Baltimore orioles are back along the path, which slowed my walk to work this morning by half-an-hour or so. Birdwatching is a wonderful activity, not because it has any practical value, but precisely because it is so totally "useless." In a world that sometimes seems preoccupied with greed, birds range blessedly beyond the laws of economics.
As far as I know, there is only one place on earth where birds are used as money. On Santa Cruz Island in the South Pacific, the tiny scarlet-colored honeyeater is hunted for its feathers, which are woven into a rolled wampum-like currency.
John James Audubon was himself -- until his fame was established -- the economic victim of his passion for birds. In 1807 he opened a store in Louisville with his partner Ferdinand Rozier. The venture was not a success. Wrote Audubon later: "[The store] went on prosperously when I attended to it; but birds were birds then as now, and my thoughts were ever and anon turning toward them as the objects of my greatest delight." Rather than attending to business, Audubon ranged the woods with his sketchbook and ornithological journal, leaving poor Rozier to mind the store. Rozier intended to grow rich, wrote Audubon, "and what more could he wish for?"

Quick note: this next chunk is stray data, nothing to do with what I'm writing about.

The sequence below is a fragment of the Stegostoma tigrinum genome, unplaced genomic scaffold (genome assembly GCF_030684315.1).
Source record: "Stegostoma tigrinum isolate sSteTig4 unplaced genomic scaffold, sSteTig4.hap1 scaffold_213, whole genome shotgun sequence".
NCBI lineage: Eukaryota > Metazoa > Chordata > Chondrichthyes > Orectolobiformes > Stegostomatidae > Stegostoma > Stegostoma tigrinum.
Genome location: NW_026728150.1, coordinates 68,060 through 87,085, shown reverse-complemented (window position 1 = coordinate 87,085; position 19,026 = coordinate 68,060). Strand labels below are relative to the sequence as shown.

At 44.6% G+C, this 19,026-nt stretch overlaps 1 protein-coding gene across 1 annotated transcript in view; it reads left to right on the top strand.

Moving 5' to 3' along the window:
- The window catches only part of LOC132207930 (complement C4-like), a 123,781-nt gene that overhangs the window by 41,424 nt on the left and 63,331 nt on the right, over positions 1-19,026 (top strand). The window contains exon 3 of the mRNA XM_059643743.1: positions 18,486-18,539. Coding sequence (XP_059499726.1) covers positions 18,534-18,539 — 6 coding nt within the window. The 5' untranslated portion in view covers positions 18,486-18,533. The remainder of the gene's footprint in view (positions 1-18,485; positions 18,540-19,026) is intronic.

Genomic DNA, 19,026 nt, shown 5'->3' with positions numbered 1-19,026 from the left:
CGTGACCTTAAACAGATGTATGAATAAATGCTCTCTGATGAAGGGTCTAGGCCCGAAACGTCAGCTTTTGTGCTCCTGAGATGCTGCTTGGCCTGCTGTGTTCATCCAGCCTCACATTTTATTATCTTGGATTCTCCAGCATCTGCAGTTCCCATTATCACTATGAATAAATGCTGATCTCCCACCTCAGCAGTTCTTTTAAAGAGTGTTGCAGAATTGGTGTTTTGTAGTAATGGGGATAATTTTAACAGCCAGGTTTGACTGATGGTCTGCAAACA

In the end, in spite of himself, Audubon became reasonably prosperous. He lived out his last years comfortably in a fine big house on the Hudson River in what is now the Washington Heights section of New York City, still minding, no doubt, the orioles.